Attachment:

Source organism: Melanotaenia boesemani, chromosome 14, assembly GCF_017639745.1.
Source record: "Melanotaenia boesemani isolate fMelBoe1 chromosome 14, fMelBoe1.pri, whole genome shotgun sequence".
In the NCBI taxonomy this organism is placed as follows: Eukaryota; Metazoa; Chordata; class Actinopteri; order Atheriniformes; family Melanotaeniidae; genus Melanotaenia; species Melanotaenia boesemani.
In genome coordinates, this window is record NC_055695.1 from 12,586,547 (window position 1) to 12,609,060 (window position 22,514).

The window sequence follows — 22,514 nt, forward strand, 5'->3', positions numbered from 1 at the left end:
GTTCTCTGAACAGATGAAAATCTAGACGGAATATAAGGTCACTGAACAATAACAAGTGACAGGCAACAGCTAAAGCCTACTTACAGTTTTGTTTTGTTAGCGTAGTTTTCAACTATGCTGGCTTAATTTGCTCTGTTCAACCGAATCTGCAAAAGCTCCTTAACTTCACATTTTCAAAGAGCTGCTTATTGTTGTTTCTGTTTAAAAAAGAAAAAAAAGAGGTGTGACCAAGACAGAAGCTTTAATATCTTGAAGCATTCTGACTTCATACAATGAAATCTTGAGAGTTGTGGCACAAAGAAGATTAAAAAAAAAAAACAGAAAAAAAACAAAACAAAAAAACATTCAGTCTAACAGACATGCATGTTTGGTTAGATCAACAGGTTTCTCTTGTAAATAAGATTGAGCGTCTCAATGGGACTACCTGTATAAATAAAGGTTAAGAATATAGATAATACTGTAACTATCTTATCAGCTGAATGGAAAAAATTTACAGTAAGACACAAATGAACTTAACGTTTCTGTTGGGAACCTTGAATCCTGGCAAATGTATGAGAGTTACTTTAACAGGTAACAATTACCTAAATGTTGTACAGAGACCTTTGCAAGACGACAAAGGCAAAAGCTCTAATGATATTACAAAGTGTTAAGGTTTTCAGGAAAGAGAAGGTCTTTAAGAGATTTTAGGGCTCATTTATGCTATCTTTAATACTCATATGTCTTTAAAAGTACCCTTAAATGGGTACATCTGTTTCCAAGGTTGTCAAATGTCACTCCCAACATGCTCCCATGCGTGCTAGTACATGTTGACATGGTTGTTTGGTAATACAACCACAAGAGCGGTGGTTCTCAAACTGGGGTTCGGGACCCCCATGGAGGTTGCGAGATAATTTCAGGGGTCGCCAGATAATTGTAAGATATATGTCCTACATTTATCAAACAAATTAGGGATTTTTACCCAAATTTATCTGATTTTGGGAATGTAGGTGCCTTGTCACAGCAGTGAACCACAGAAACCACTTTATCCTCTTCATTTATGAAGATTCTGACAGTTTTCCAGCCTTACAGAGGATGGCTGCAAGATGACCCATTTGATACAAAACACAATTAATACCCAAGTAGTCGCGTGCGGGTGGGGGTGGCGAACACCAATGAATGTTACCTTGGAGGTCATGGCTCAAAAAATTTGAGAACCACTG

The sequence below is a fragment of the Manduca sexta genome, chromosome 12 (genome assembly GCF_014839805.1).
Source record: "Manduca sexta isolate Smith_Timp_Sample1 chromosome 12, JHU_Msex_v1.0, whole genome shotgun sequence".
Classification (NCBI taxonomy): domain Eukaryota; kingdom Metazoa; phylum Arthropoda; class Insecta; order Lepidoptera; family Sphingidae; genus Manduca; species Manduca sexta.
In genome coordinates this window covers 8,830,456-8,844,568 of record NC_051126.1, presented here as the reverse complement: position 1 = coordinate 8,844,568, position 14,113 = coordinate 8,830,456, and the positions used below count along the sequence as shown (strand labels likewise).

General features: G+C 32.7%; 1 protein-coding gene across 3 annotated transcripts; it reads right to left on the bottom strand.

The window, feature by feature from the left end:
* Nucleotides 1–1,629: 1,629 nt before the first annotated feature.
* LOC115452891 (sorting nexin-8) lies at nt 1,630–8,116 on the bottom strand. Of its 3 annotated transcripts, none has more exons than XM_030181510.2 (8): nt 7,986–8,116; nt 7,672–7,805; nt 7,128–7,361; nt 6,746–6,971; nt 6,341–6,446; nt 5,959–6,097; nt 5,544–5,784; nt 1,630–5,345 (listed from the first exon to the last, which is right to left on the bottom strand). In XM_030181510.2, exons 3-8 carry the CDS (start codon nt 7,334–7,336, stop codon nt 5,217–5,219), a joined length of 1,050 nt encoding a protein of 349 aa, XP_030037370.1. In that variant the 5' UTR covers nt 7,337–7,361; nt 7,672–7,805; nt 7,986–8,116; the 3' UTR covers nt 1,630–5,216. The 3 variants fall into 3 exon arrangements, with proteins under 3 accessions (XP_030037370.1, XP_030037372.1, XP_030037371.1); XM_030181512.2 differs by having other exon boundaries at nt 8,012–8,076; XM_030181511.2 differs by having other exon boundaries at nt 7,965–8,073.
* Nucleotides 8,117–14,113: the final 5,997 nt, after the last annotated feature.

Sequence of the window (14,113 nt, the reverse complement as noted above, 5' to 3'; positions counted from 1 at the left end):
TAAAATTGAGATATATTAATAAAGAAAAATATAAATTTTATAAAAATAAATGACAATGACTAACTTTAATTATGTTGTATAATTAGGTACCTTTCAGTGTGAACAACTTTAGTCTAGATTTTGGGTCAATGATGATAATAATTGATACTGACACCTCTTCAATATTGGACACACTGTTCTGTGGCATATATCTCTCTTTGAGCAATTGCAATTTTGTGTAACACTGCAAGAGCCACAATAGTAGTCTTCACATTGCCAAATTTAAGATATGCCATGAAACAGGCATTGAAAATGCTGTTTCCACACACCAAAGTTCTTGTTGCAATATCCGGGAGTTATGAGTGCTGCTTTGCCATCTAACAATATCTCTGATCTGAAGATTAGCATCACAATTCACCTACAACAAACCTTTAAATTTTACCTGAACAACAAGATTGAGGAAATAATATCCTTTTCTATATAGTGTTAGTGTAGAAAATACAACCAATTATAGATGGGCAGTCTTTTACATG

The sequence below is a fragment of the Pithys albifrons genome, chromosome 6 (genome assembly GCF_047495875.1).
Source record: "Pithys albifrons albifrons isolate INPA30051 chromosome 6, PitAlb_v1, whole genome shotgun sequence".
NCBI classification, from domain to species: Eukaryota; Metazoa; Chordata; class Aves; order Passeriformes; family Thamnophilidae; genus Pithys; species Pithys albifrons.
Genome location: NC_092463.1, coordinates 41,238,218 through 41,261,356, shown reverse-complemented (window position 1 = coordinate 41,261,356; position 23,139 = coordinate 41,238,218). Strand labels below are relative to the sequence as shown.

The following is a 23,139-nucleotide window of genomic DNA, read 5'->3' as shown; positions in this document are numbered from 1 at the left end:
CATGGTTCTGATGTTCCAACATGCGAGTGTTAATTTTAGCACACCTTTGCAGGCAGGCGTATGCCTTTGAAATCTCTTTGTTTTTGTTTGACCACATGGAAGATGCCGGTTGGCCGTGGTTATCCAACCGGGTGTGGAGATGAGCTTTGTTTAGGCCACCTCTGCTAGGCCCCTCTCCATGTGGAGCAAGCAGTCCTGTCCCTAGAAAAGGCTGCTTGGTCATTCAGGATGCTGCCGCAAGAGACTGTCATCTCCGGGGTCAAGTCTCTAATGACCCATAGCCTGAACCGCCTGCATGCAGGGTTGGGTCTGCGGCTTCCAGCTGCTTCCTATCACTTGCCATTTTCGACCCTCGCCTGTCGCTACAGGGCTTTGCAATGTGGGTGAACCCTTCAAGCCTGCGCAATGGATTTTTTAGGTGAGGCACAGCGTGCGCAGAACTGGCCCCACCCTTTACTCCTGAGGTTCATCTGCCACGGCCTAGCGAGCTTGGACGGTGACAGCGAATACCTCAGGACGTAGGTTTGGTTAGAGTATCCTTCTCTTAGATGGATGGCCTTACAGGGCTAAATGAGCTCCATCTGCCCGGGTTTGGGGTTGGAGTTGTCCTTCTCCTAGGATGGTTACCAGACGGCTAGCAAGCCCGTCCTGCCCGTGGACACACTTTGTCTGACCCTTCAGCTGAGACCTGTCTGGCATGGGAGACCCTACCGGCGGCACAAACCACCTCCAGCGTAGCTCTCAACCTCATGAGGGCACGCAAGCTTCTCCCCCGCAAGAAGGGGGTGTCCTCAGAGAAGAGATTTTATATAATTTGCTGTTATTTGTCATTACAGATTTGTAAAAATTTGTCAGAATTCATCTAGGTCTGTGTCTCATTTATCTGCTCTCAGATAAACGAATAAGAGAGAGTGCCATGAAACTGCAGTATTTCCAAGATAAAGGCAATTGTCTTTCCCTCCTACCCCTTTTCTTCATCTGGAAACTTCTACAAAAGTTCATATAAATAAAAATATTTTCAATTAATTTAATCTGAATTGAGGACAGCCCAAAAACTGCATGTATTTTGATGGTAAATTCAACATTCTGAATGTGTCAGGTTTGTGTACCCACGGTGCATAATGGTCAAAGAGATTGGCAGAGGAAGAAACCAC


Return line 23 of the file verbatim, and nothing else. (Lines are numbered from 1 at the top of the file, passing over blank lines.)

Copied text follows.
CATGGTTCTGATGTTCCAACATGCGAGTGTTAATTTTAGCACACCTTTGCAGGCAGGCGTATGCCTTTGAAATCTCTTTGTTTTTGTTTGACCACATGGAAGATGCCGGTTGGCCGTGGTTATCCAACCGGGTGTGGAGATGAGCTTTGTTTAGGCCACCTCTGCTAGGCCCCTCTCCATGTGGAGCAAGCAGTCCTGTCCCTAGAAAAGGCTGCTTGGTCATTCAGGATGCTGCCGCAAGAGACTGTCATCTCCGGGGTCAAGTCTCTAATGACCCATAGCCTGAACCGCCTGCATGCAGGGTTGGGTCTGCGGCTTCCAGCTGCTTCCTATCACTTGCCATTTTCGACCCTCGCCTGTCGCTACAGGGCTTTGCAATGTGGGTGAACCCTTCAAGCCTGCGCAATGGATTTTTTAGGTGAGGCACAGCGTGCGCAGAACTGGCCCCACCCTTTACTCCTGAGGTTCATCTGCCACGGCCTAGCGAGCTTGGACGGTGACAGCGAATACCTCAGGACGTAGGTTTGGTTAGAGTATCCTTCTCTTAGATGGATGGCCTTACAGGGCTAAATGAGCTCCATCTGCCCGGGTTTGGGGTTGGAGTTGTCCTTCTCCTAGGATGGTTACCAGACGGCTAGCAAGCCCGTCCTGCCCGTGGACACACTTTGTCTGACCCTTCAGCTGAGACCTGTCTGGCATGGGAGACCCTACCGGCGGCACAAACCACCTCCAGCGTAGCTCTCAACCTCATGAGGGCACGCAAGCTTCTCCCCCGCAAGAAGGGGGTGTCCTCAGAGAAGAGATTTTATATAATTTGCTGTTATTTGTCATTACAGATTTGTAAAAATTTGTCAGAATTCATCTAGGTCTGTGTCTCATTTATCTGCTCTCAGATAAACGAATAAGAGAGAGTGCCATGAAACTGCAGTATTTCCAAGATAAAGGCAATTGTCTTTCCCTCCTACCCCTTTTCTTCATCTGGAAACTTCTACAAAAGTTCATATAAATAAAAATATTTTCAATTAATTTAATCTGAATTGAGGACAGCCCAAAAACTGCATGTATTTTGATGGTAAATTCAACATTCTGAATGTGTCAGGTTTGTGTACCCACGGTGCATAATGGTCAAAGAGATTGGCAGAGGAAGAAACCAC